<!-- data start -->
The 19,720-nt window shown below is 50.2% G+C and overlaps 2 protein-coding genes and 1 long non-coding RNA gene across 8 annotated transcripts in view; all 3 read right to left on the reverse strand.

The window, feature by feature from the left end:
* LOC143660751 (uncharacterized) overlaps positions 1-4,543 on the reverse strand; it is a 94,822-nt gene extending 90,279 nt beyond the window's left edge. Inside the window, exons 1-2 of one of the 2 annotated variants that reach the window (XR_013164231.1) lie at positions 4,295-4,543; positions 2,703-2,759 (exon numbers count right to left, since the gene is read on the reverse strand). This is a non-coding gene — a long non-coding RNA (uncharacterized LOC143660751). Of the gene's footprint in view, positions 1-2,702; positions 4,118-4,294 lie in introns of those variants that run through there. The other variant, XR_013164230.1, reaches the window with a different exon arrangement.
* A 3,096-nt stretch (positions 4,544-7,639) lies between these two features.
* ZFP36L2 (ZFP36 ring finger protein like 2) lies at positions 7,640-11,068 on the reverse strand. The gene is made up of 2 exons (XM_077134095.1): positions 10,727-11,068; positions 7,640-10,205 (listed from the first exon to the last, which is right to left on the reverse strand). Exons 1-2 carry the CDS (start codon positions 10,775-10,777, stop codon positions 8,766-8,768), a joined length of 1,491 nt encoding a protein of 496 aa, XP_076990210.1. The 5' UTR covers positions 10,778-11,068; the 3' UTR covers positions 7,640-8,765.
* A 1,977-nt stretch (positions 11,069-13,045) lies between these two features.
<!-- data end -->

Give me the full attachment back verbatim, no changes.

The 19,720-nt window shown below is 50.2% G+C and overlaps 2 protein-coding genes and 1 long non-coding RNA gene across 8 annotated transcripts in view; all 3 read right to left on the reverse strand.

The window, feature by feature from the left end:
* LOC143660751 (uncharacterized) overlaps positions 1-4,543 on the reverse strand; it is a 94,822-nt gene extending 90,279 nt beyond the window's left edge. Inside the window, exons 1-2 of one of the 2 annotated variants that reach the window (XR_013164231.1) lie at positions 4,295-4,543; positions 2,703-2,759 (exon numbers count right to left, since the gene is read on the reverse strand). This is a non-coding gene — a long non-coding RNA (uncharacterized LOC143660751). Of the gene's footprint in view, positions 1-2,702; positions 4,118-4,294 lie in introns of those variants that run through there. The other variant, XR_013164230.1, reaches the window with a different exon arrangement.
* A 3,096-nt stretch (positions 4,544-7,639) lies between these two features.
* ZFP36L2 (ZFP36 ring finger protein like 2) lies at positions 7,640-11,068 on the reverse strand. The gene is made up of 2 exons (XM_077134095.1): positions 10,727-11,068; positions 7,640-10,205 (listed from the first exon to the last, which is right to left on the reverse strand). Exons 1-2 carry the CDS (start codon positions 10,775-10,777, stop codon positions 8,766-8,768), a joined length of 1,491 nt encoding a protein of 496 aa, XP_076990210.1. The 5' UTR covers positions 10,778-11,068; the 3' UTR covers positions 7,640-8,765.
* A 1,977-nt stretch (positions 11,069-13,045) lies between these two features.